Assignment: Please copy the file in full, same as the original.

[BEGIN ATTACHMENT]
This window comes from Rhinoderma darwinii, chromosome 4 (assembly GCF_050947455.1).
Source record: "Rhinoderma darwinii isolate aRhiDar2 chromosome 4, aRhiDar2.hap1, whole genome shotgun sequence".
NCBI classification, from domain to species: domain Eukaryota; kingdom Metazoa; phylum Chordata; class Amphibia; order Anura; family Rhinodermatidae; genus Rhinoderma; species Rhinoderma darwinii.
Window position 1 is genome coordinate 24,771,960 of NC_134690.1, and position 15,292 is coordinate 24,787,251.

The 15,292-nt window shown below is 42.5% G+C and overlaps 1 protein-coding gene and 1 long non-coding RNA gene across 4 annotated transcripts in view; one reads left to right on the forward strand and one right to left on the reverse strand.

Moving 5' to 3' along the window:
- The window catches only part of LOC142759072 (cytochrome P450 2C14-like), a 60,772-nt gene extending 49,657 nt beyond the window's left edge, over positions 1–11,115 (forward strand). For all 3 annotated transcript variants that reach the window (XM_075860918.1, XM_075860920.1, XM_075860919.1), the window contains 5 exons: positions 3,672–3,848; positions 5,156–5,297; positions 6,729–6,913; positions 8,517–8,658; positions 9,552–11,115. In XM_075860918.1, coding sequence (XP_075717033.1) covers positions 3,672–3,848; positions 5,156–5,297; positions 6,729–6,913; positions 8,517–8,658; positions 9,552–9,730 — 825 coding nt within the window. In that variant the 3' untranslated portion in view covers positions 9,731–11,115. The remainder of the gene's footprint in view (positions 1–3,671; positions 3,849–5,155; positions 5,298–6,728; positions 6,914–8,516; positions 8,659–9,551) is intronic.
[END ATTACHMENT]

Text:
This window comes from Rhinoderma darwinii, chromosome 4 (assembly GCF_050947455.1).
Source record: "Rhinoderma darwinii isolate aRhiDar2 chromosome 4, aRhiDar2.hap1, whole genome shotgun sequence".
NCBI classification, from domain to species: domain Eukaryota; kingdom Metazoa; phylum Chordata; class Amphibia; order Anura; family Rhinodermatidae; genus Rhinoderma; species Rhinoderma darwinii.
Window position 1 is genome coordinate 24,771,960 of NC_134690.1, and position 15,292 is coordinate 24,787,251.

The 15,292-nt window shown below is 42.5% G+C and overlaps 1 protein-coding gene and 1 long non-coding RNA gene across 4 annotated transcripts in view; one reads left to right on the forward strand and one right to left on the reverse strand.

Moving 5' to 3' along the window:
- The window catches only part of LOC142759072 (cytochrome P450 2C14-like), a 60,772-nt gene extending 49,657 nt beyond the window's left edge, over positions 1–11,115 (forward strand). For all 3 annotated transcript variants that reach the window (XM_075860918.1, XM_075860920.1, XM_075860919.1), the window contains 5 exons: positions 3,672–3,848; positions 5,156–5,297; positions 6,729–6,913; positions 8,517–8,658; positions 9,552–11,115. In XM_075860918.1, coding sequence (XP_075717033.1) covers positions 3,672–3,848; positions 5,156–5,297; positions 6,729–6,913; positions 8,517–8,658; positions 9,552–9,730 — 825 coding nt within the window. In that variant the 3' untranslated portion in view covers positions 9,731–11,115. The remainder of the gene's footprint in view (positions 1–3,671; positions 3,849–5,155; positions 5,298–6,728; positions 6,914–8,516; positions 8,659–9,551) is intronic.